The new double-album is a soundtrack to Sergei Parajanov’s 1964 film ‘Shadow Of Forgotten Ancestors’. I would love to gain an insight into the process in which you both composed and performed the music to accompany this film?

We watched it over and over and over. We watched alot of Hutzul weddings on youtube (the Hutzul are a Ukrainian minority who live in the High Carpathian Mountains of Southern Ukraine/Northern Romania). We also worked on the recordings for a year.


Discuss please your love for film director Sergei Parajanov and the stimilus that led you to soundtrack this particular film?

He is a great storyteller, but very unique in the way he tells stories, in that he often uses images or abstract suggestion. As a mostly instrumental band, it is inspiring to see the way he treats cinema.
We also love the way that reality, magic, institutional religion, and the religion of the woods, of nature, are all intersecting in his films. Dreams and the beyond are never far away.


What film scores hold significant resonance for you?

Have you seen Dead Man? The Jarmusch film? Off the top of my head, that one is so good- Neil Young’s best guitar sound. But also, Nino Rota’s films, Raymond Scott… Crossing the Bridge…Romanistanbul.


Please rewind to (circa) 2004 when you both started working together. Can you please recount the first time you both met and where and how this took place and what was the first conversation you shared?

I went to hear Heather play at a bar in Albuquerque. I asked her if she knew the composer Béla Bartok, and she said she loved his music, so from that point I knew that we could play together.


Discuss please the strong musical connection that is so powerfully evident between you both? How has this developed over the years?

That is hard to discuss… we play music, we do the dishes, we work on the garden together, we travel together… there is a love between us, we are happy together…


Across several compelling releases, you have mastered the Balkan and Turkish folk tradition. Trace for me please the moments in your life that proved to be the gateway into Eastern European music?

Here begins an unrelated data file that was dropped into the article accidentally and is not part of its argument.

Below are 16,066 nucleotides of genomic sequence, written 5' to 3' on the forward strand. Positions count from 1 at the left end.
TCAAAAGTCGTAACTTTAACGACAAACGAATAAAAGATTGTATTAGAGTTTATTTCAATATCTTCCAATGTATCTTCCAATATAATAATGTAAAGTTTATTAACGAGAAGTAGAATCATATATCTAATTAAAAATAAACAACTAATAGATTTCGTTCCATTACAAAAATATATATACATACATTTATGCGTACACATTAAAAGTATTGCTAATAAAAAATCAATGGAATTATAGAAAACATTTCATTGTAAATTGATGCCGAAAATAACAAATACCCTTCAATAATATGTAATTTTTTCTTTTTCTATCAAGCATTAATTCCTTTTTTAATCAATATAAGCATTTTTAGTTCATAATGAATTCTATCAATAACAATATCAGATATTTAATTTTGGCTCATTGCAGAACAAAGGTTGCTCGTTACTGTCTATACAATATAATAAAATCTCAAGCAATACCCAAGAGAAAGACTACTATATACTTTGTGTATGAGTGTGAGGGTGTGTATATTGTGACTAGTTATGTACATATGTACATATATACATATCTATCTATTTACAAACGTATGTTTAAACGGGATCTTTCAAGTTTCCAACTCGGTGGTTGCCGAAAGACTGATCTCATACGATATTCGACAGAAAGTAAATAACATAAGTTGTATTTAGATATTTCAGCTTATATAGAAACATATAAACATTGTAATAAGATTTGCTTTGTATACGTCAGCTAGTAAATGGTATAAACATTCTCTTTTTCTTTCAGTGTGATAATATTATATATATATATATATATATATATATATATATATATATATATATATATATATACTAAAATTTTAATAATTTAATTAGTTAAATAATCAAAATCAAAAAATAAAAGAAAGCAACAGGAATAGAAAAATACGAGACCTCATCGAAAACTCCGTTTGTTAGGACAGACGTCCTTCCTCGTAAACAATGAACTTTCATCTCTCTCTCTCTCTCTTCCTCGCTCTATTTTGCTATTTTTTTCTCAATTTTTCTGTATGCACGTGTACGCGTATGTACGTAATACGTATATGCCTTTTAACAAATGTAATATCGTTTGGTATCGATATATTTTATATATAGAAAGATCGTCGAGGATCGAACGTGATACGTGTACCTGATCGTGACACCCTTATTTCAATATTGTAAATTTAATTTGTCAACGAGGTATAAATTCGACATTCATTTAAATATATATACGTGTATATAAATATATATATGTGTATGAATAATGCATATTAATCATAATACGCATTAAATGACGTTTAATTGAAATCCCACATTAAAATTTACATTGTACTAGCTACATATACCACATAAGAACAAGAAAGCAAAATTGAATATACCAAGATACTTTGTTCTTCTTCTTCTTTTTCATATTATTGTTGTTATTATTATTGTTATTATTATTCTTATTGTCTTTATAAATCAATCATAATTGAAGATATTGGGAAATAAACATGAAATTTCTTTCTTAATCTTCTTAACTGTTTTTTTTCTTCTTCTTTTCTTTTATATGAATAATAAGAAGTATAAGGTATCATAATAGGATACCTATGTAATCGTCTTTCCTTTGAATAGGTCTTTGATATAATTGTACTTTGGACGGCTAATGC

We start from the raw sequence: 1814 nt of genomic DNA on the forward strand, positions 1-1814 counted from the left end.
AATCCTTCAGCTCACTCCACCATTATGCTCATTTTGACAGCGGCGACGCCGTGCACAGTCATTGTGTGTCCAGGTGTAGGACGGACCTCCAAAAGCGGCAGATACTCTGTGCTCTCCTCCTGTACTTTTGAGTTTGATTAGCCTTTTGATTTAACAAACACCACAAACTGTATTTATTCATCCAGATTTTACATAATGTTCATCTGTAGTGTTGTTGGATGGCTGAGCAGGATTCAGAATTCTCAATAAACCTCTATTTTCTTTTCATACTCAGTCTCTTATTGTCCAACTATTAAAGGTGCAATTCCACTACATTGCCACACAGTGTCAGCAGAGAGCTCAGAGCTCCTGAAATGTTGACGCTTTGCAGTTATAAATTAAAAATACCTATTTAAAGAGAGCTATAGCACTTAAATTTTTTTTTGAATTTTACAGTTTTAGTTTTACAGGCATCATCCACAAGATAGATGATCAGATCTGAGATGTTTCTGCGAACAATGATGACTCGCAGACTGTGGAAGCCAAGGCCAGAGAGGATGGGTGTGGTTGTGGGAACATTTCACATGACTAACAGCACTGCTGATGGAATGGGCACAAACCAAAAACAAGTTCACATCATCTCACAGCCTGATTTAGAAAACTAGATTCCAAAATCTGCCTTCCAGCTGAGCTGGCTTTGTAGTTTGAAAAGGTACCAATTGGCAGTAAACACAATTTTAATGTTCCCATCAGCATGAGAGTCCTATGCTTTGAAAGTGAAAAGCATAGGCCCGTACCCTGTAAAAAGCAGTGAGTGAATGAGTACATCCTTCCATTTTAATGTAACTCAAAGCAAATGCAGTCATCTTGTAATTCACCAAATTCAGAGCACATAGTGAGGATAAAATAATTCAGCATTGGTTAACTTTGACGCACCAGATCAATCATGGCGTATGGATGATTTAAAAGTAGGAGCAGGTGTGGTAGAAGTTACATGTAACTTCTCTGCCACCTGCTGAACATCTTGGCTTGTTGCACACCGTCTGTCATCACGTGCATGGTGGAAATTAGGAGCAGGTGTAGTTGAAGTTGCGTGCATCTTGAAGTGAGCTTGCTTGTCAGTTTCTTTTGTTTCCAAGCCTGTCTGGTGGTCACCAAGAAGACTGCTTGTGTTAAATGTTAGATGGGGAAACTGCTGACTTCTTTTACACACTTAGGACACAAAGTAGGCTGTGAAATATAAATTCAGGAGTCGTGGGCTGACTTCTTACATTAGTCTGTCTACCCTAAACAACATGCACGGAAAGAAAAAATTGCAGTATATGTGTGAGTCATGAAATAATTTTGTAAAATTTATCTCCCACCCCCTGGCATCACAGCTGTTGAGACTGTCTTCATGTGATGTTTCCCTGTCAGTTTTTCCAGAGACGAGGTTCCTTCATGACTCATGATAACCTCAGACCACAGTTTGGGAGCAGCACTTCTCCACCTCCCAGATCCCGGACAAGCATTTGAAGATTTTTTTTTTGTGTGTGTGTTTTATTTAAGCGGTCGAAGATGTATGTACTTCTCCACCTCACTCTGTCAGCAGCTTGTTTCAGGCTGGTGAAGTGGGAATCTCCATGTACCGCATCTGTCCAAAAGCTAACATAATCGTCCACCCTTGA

It would take generations to master. That is one of the beautiful things about folk music.
One of the first live shows I ever saw was a klezmer band at my friend’s Bar Mitzvah. I was completely entranced in the music and the art of making music, the unspoken connection between players, the secret language, the secret skills that you have to learn…


I love ‘The Way The Wind Blows’. A work of divine art. Even, the artwork that adorns the sleeve, before any music is heard. My favourite pieces are the title-track with that sublime accordion and brass arrangement. Also, ‘Oporto’ with Heather’s lead violin takes my breath away. Can you discuss this album in terms of recording and the space and time in which ‘The Way The Wind Blows’ was conceived?

It took about six months, some of it was done in my one room house in Albuquerque, where I would sleep on the couch. Some of it was done in Romania with Fanfare Ciocarlia, who were so nice, and just loved to sit and record and add solos and harmonies and drink coffee. And their kids would come over and watch me record on my lap top and laugh at me, and we would draw pictures together while watching Mexican soap operas on the satellite dish.


Can you please discuss the experience of working with the Hungarian folk group The Hun Hangar Ensemble?

It was school for us. We all worked super hard together, and Heather and I learned quite a bit, not just about our instruments, but about arranging for wind instruments and living and working and practice!


‘You Have Already Gone To The Other World’ is out now on L.M. Dupli-cation.

A Hawk And A Hacksaw play the Workman’s Club, Dublin on April 23rd and Half Moon Theatre, Cork on April 24th.